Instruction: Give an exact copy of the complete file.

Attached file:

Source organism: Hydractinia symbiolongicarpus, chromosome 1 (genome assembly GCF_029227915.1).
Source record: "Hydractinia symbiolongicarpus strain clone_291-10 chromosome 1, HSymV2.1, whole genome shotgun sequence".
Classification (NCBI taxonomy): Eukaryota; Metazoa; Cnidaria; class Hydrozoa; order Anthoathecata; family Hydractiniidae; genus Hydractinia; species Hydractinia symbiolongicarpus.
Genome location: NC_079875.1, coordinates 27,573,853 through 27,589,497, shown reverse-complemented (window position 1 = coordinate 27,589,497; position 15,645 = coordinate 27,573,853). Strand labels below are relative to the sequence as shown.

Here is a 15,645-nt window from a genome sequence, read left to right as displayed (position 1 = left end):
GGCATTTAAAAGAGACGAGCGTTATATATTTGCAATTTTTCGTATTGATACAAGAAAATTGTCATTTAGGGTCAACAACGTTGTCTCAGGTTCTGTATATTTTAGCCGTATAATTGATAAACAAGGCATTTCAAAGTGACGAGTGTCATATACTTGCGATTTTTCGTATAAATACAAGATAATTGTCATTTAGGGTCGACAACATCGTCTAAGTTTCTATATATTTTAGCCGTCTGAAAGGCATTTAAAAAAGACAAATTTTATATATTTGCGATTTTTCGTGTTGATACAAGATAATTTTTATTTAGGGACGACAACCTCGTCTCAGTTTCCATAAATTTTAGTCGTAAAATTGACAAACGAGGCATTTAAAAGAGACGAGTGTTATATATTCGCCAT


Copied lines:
Source organism: Hydractinia symbiolongicarpus, chromosome 1 (genome assembly GCF_029227915.1).
Source record: "Hydractinia symbiolongicarpus strain clone_291-10 chromosome 1, HSymV2.1, whole genome shotgun sequence".
Classification (NCBI taxonomy): Eukaryota; Metazoa; Cnidaria; class Hydrozoa; order Anthoathecata; family Hydractiniidae; genus Hydractinia; species Hydractinia symbiolongicarpus.
Genome location: NC_079875.1, coordinates 27,573,853 through 27,589,497, shown reverse-complemented (window position 1 = coordinate 27,589,497; position 15,645 = coordinate 27,573,853). Strand labels below are relative to the sequence as shown.

Here is a 15,645-nt window from a genome sequence, read left to right as displayed (position 1 = left end):
GGCATTTAAAAGAGACGAGCGTTATATATTTGCAATTTTTCGTATTGATACAAGAAAATTGTCATTTAGGGTCAACAACGTTGTCTCAGGTTCTGTATATTTTAGCCGTATAATTGATAAACAAGGCATTTCAAAGTGACGAGTGTCATATACTTGCGATTTTTCGTATAAATACAAGATAATTGTCATTTAGGGTCGACAACATCGTCTAAGTTTCTATATATTTTAGCCGTCTGAAAGGCATTTAAAAAAGACAAATTTTATATATTTGCGATTTTTCGTGTTGATACAAGATAATTTTTATTTAGGGACGACAACCTCGTCTCAGTTTCCATAAATTTTAGTCGTAAAATTGACAAACGAGGCATTTAAAAGAGACGAGTGTTATATATTCGCCAT